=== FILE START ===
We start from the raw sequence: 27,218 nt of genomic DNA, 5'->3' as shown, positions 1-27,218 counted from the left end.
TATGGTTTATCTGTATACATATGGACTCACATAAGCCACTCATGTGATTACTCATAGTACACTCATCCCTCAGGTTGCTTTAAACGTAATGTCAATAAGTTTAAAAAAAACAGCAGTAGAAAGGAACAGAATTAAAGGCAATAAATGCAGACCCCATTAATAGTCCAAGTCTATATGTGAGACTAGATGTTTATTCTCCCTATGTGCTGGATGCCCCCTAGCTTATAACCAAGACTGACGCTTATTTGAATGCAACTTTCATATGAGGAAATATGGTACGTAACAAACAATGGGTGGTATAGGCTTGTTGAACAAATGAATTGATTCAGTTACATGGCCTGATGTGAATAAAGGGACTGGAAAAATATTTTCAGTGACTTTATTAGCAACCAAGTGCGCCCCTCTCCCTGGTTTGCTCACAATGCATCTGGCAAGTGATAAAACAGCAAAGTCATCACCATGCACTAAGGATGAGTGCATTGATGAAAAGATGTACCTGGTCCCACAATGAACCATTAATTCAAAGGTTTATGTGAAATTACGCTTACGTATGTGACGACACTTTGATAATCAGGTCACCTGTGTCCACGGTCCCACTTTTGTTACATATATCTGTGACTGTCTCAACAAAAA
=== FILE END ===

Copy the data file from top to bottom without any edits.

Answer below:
We start from the raw sequence: 27,218 nt of genomic DNA, 5'->3' as shown, positions 1-27,218 counted from the left end.
TATGGTTTATCTGTATACATATGGACTCACATAAGCCACTCATGTGATTACTCATAGTACACTCATCCCTCAGGTTGCTTTAAACGTAATGTCAATAAGTTTAAAAAAAACAGCAGTAGAAAGGAACAGAATTAAAGGCAATAAATGCAGACCCCATTAATAGTCCAAGTCTATATGTGAGACTAGATGTTTATTCTCCCTATGTGCTGGATGCCCCCTAGCTTATAACCAAGACTGACGCTTATTTGAATGCAACTTTCATATGAGGAAATATGGTACGTAACAAACAATGGGTGGTATAGGCTTGTTGAACAAATGAATTGATTCAGTTACATGGCCTGATGTGAATAAAGGGACTGGAAAAATATTTTCAGTGACTTTATTAGCAACCAAGTGCGCCCCTCTCCCTGGTTTGCTCACAATGCATCTGGCAAGTGATAAAACAGCAAAGTCATCACCATGCACTAAGGATGAGTGCATTGATGAAAAGATGTACCTGGTCCCACAATGAACCATTAATTCAAAGGTTTATGTGAAATTACGCTTACGTATGTGACGACACTTTGATAATCAGGTCACCTGTGTCCACGGTCCCACTTTTGTTACATATATCTGTGACTGTCTCAACAAAAA